Wageningen can rightly call itself the 'City of Liberation'. Canadian Lieutenant General Charles Foulkes had designated this city in the May days of 1945 to conduct capitulation negotiations with the Germans. Why was the choice for these historical actions at Wageningen.
In the first place, the German lines started just outside Wageningen. German generals did not have to drive long distances through liberated areas, with the risk of molestation.
Another important point: Wageningen was evacuated by order of the Germans. So there was no fear against the German negotiators on the part of the population either. When General Foulkes finally heard the name of hotel "De Wereld", it was clear to him that the Germans would capitulate here and nowhere else.
On Saturday morning 5 May he ordered the Germans to come to Wageningen with a delegation at 11 am. The chief of staff of the 25th German army, Lieutenant General Reichelt, appeared promptly and accompanied by an interpreter.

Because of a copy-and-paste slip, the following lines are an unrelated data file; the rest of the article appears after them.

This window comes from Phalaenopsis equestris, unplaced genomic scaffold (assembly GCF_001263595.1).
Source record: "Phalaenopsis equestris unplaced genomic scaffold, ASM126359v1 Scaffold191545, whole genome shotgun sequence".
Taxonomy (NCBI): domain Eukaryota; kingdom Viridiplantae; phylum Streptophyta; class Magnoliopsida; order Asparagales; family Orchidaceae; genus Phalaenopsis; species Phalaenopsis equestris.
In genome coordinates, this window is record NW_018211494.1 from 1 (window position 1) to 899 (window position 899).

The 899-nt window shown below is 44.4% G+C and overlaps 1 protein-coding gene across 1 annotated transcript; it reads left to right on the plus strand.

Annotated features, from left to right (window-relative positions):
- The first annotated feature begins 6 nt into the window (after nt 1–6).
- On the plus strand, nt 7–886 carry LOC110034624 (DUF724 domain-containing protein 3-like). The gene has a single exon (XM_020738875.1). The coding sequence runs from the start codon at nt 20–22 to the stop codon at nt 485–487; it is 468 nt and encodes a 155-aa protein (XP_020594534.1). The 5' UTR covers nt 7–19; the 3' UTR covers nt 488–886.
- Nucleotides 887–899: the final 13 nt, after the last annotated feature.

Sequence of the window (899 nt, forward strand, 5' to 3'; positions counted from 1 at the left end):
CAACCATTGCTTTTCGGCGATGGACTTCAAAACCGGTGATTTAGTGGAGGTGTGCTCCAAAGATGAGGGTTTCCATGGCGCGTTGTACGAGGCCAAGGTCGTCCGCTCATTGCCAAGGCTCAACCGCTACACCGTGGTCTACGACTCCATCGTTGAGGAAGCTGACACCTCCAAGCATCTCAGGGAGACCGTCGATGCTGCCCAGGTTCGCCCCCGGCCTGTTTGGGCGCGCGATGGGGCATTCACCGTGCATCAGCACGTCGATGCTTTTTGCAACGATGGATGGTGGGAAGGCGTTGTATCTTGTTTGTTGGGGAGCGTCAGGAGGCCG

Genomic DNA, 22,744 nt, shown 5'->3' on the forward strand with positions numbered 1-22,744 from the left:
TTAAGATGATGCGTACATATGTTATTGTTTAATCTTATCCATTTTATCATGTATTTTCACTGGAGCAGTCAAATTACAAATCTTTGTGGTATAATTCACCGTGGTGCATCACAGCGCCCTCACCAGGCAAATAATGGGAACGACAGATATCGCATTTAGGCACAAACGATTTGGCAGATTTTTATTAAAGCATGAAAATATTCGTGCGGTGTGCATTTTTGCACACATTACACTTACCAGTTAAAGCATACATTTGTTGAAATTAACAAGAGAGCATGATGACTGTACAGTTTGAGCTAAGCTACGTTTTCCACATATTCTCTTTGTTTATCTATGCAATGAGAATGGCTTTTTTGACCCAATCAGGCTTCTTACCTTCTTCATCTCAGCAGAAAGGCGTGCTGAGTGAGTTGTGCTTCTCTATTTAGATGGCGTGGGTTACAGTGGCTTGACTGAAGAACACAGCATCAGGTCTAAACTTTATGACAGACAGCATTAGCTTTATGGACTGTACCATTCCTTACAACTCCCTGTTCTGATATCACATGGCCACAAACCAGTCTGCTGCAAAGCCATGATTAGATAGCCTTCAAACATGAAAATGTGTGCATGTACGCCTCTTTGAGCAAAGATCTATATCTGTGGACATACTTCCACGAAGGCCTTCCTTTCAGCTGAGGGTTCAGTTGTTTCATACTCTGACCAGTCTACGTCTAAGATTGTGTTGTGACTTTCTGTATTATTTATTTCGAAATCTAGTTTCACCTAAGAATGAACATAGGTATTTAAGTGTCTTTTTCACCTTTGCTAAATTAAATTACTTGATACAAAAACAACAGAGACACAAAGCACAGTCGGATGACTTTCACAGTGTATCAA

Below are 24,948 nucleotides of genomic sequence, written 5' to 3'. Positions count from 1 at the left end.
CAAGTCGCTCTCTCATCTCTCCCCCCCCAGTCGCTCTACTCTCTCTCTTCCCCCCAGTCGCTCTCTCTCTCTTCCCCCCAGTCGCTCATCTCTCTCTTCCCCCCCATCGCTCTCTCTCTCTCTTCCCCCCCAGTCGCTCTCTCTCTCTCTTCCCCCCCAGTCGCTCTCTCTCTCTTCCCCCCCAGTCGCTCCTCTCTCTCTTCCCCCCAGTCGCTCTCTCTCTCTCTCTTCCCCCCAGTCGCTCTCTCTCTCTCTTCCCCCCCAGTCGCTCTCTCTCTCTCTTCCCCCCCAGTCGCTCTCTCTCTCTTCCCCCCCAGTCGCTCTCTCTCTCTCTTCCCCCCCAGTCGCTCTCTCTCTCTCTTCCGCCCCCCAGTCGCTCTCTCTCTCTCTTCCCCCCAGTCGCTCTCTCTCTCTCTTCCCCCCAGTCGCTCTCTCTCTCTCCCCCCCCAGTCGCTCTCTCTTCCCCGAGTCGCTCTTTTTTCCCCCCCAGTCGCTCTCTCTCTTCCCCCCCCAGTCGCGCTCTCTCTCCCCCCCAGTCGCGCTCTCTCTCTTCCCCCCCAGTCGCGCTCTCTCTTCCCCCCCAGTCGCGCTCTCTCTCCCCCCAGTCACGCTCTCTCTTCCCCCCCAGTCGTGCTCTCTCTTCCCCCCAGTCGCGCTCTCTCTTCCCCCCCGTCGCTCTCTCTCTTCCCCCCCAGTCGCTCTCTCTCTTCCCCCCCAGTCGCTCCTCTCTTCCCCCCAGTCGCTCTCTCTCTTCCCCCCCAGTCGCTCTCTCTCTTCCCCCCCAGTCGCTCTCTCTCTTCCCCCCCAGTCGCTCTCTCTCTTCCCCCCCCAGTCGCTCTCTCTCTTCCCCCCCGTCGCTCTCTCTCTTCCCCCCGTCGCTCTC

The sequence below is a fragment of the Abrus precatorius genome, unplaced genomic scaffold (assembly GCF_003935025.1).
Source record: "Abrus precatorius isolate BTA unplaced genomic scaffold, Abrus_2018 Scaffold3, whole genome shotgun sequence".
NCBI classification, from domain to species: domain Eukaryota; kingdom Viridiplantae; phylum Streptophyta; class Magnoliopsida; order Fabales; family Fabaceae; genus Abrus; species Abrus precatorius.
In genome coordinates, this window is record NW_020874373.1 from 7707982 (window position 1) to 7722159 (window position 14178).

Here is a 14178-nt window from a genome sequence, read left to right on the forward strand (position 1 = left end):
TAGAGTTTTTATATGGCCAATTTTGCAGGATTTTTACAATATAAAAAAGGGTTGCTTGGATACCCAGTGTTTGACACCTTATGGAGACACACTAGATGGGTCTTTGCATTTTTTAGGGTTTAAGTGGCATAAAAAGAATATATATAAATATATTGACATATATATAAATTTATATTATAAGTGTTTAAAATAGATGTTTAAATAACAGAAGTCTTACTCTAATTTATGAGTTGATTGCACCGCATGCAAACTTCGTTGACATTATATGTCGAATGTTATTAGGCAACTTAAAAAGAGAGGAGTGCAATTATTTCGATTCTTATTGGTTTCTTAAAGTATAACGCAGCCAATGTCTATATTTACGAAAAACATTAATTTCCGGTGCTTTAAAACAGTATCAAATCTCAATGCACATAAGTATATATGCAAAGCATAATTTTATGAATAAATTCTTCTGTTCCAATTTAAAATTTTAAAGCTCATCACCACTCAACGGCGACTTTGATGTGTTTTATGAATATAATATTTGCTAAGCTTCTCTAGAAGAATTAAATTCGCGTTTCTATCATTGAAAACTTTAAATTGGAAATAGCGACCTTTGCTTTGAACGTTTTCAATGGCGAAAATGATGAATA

In "The World" he was received by Foulkes. HRH Prince Bernhard was also present at this preliminary discussion in his quality as commander of the Interior Forces.
Reichelt was ordered to return the same afternoon, accompanied by the commander of the 25th German army, General-Oberst Johannes Blaskowitz. The final capitulation negotiations took place at 4 pm on Saturday afternoon. Blaskowitz, accompanied by Reichelt and an interpreter, entered the main hall of "The World" through the then conservatory.
When asked by General Foulkes whether Blaskowitz was willing to capitulate, the German commander replied with "Jawohl".
This made the capitulation a fact and hotel "De Wereld" a monument.
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